Shafqat Cheema: Pakistan’s favourite villain

Published: August 29, 2012
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Cheema says that the trick to being a successful villain is to focus on the eyes. PHOTO: SHAFIQUE MALIK/ EXPRESS

Cheema says that the trick to being a successful villain is to focus on the eyes. PHOTO: SHAFIQUE MALIK/ EXPRESS

Cheema says that the trick to being a successful villain is to focus on the eyes. PHOTO: SHAFIQUE MALIK/ EXPRESS Cheema says that the trick to being a successful villain is to focus on the eyes. PHOTO: SHAFIQUE MALIK/ EXPRESS
LAHORE: 

While some actors make it big as majestic heroes in popular films, others rise to fame by donning more negative roles. An example of such an actor is Shafqat Cheema, now best known for the antagonist he played in the 2011 film Bol. Cheema has made his career by bringing to life the characters of pimps, gangsters and villains.

In conversation with The Expresss Tribune, he gestures to his eyes and says that he takes pride in staring down some of the greatest ‘heroes’ in the subcontinent.

Cheema graduated from the Jamia Naeemia religious school in 1974, and says that he stumbled into acting when he walked into the Shahnoor Studio by chance and decided on a whim that he wanted to be an actor. He struggled for nearly 12 years before being offered a lead role in the 1989 film Kalka, which also starred Sultan Rahi.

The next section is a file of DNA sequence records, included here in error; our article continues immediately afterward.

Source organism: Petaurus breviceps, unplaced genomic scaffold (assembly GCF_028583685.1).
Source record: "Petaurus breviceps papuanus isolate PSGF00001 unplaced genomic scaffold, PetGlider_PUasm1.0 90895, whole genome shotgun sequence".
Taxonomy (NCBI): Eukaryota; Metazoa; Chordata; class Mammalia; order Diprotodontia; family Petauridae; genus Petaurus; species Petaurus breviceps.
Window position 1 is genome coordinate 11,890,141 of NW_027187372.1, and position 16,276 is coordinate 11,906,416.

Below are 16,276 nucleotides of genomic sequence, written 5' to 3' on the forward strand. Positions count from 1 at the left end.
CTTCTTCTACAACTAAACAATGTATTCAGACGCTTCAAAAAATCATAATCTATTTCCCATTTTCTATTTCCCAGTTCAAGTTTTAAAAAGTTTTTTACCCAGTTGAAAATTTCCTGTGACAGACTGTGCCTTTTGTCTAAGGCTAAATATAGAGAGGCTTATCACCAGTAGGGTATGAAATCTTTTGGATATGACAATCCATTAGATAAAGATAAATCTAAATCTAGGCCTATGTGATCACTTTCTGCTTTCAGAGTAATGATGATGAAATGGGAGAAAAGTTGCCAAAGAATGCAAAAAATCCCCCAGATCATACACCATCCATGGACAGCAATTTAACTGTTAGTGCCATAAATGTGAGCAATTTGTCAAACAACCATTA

Today, he prides himself in his ability to reinvent any role. “No matter how redundant the role is I am able to reinvent it and bring something new to it,” says Cheema. “All that I have achieved has come after a 20-year journey. I would take a 25 mile tanga ride to studios, but when my first film came out, I never looked back,” he adds.

Elaborating on his acting career in negative roles, Cheema states, “The art of being a villain lies in maturity and the willingness to immerse yourself in a role, so that the hero can feel your presence.” He further elaborates that when a writer provides him a role, his goal is to immerse himself in it. His mentors always told him that no one would make him a ‘hero’ but if he worked on several small roles then directors may give him a lead negative role.

“When I started negative roles, my mentor showed me clips of an Anthony Quinn film, and I learnt that the trick was to focus on the eyes,” says Cheema who has about 80 films to his credit. Talking about an on-set experience, Cheema proudly reminisces, “I looked into the eyes of Sultan Rahi, and he told the director to take me out of the scene because he was afraid of my eyes.”

Film-making today

Turning to the issues faced by the film industry today, he says that directors and producers are timid and bound by conflicting interests. There is also lobbying in the film industry, which as a result restricts the freedom of directors and on the acting front, limits key roles only to certain actors.